We cannot then allow the merit of originality to that favorite axiom of a modern school of education". Tout est en tout;', though we are willing to bestow every commendation upon those who are emulating each other in their schemes for drawing out the youthful mind in the most engaging manner, and in attempting to overthrow that unamiable and unsatisfactory drudgery which has
too long usurped the name of “ education.” To know God, and to know ourselves, we understand to be the great business of our lives on earth; and every thing in the discipline of our minds should bear upon these important ends. And we have the best of teachers with regard to both. In creation, even if we view it apart from revelation, God has not “ left us without witness to his power, his greatness, or his goodness. But this, as has been well remarked, is “ but an odd volume from a great author,” which as“ book openeth book,” will never be rightly understood till the heart is quickened by the entrance of that word which giveth understanding to the simple. And in precisely the same manner has he taught us something of ourselves. The question of the psalmist must be in the mouth of all who, in the vaster works of his fingers, see the terrible majesty of the Lord God omnipotent- What is man that thou art mindful of him, or the son of man that thou visitest him ?” Here again, however, God magnifies his WORD above all his name; for the deist might have read, and has read, his own littleness in the inference that flows naturally out of these views of the extent and glory of creation. But he could not, by the severest scrutiny, attain from these premises any knowledge of the fact, that He who is before all things, and by whom all things consist, should so love this creature of his hands as to lay aside his glory, and take on him the seed of Abraham that he might be a merciful and faithful high-priest, on his behalf to make reconciliation for his enormous rebellion against the framer of the ends of the earth!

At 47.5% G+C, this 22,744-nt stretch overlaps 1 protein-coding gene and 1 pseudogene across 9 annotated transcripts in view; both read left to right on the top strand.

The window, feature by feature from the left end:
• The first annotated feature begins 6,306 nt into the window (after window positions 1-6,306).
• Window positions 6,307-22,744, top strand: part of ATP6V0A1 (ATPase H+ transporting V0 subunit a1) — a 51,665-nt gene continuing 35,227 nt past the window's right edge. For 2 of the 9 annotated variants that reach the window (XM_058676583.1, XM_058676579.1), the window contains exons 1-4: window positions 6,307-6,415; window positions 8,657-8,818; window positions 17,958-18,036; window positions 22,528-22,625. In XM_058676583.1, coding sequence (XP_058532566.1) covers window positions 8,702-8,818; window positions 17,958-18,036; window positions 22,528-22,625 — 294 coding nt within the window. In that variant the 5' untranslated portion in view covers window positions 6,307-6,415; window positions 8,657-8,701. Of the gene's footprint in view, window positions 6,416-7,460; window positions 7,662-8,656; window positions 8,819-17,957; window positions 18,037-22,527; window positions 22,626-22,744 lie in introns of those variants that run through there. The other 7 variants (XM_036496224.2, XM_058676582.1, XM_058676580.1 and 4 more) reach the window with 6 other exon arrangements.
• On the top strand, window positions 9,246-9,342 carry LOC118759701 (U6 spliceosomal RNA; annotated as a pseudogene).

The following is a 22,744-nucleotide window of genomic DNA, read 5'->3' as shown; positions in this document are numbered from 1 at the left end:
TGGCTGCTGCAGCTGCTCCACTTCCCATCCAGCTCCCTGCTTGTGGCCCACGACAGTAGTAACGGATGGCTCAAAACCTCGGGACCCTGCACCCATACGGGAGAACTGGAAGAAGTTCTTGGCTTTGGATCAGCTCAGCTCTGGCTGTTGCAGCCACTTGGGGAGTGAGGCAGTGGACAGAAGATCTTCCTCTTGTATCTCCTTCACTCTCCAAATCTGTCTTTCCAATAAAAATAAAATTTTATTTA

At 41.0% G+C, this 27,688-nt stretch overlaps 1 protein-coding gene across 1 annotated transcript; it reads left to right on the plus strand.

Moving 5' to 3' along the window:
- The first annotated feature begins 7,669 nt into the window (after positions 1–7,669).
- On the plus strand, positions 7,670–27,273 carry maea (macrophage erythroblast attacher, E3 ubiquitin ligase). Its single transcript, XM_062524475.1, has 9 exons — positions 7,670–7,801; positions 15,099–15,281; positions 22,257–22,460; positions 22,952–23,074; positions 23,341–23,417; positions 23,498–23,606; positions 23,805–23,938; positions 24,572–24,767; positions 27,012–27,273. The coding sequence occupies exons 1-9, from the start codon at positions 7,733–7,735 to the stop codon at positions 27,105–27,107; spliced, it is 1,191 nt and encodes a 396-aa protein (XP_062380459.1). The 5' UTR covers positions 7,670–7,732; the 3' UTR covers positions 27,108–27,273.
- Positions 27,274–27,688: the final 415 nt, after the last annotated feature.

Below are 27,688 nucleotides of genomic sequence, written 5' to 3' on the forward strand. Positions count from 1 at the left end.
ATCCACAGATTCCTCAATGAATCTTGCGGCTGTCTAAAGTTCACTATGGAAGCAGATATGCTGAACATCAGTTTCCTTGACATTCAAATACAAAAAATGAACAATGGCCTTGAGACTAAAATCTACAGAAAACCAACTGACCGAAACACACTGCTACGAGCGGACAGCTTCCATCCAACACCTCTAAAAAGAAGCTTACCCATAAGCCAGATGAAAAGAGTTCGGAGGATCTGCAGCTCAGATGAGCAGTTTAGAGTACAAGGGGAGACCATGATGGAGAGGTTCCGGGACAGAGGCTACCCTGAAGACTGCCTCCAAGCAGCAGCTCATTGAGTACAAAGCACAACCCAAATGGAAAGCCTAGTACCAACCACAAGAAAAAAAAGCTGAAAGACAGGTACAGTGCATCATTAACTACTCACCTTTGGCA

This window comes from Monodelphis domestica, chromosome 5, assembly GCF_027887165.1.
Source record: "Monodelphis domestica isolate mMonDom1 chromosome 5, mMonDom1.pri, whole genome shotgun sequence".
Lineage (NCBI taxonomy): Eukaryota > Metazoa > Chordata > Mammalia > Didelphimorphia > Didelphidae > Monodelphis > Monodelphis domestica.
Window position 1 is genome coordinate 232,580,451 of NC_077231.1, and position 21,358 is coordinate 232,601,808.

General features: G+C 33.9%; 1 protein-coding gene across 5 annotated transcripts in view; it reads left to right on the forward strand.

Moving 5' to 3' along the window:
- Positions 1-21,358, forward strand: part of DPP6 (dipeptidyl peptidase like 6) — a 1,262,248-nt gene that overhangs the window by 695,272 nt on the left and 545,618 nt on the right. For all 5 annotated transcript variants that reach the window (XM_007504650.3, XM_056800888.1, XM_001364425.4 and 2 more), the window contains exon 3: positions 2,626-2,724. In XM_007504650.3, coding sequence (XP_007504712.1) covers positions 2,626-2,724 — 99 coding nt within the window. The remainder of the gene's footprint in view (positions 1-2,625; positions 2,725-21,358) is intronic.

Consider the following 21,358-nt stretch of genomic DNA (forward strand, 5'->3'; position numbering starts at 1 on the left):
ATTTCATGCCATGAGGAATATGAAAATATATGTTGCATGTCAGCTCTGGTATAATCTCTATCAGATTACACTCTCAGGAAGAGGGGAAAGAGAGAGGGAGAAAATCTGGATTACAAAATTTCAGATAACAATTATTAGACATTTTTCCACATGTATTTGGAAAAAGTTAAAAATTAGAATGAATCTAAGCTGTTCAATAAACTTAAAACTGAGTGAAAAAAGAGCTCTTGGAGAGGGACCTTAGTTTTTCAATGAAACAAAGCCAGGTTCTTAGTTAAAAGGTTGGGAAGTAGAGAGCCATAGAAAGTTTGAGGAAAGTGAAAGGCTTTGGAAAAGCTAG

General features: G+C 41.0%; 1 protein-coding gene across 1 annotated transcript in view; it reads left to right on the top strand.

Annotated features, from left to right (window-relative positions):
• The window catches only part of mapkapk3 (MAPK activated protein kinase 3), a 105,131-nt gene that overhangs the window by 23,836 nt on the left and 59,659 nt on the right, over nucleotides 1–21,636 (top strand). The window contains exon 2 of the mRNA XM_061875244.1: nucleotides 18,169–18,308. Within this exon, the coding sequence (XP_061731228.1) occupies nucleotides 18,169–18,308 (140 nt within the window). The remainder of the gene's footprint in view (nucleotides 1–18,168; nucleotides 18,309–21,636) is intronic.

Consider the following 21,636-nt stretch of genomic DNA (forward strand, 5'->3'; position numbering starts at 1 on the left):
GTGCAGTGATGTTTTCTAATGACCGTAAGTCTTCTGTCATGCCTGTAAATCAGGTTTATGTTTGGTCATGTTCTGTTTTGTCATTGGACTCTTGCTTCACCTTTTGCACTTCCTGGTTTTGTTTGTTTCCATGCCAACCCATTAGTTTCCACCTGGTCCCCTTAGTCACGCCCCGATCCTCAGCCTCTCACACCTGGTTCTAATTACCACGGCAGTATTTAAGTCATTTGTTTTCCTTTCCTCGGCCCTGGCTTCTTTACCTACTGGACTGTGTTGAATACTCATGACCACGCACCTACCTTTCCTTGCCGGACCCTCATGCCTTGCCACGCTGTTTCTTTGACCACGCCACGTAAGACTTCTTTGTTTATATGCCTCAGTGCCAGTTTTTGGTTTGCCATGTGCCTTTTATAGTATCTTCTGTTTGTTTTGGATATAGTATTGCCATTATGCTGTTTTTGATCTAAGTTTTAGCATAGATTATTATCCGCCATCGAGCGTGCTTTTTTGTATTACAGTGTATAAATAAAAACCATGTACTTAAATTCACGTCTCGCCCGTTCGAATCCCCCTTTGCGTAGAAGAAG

It is clear, then, we think, that nature is the first form in the school which God himself has instituted for our instruction, and that, whilst it cannot teach us all that it becomes us to be acquainted with, it occupies a very important place in that system of nurture and admonition by which we are to be trained up to a proper exercise of those faculties with which God has blessed us.
In carrying out this principle, could we do it with success, we are sure that we should open to our young friends such scenes of pleasure and of profit, of wonder and enjoyment, that they would regret the loss of all that time which has gone by without any application of it: But let us try.
It is now the “ spring and play-time of the year,” and we cannot, if we would, sit poring over our “ tasks" at home. To be sure we ought not to have any; but if our teachers persist in calling all we learn by that ugly name, we suppose we must account them such. But what is knowledge but light? and “ truly the light is sweet," --sweet even to the youngest prattler before he can articulate the “ Open !" that welcomes every new plaything which we put into his hands. He knows enough to be anxious to know more, and feels sufficient interest to warrant a delightful lesson from mamma, which will end too soon if it lead not even from the most trivial of all occasions to majestic and important truths. It is an idle and untried excuse that is so often resorted to, to silence the enquiries of our little folks, that the questions which they are so ready to put, are “ill to solve," and will not admit of answers which they are able to understand. Nature is simple and exact in all her laws, whilst art is crabbed and complex. Talk of gravity and attraction to a child and he will not guess your meaning, but his perplexity is a verbal, rather than an actual one.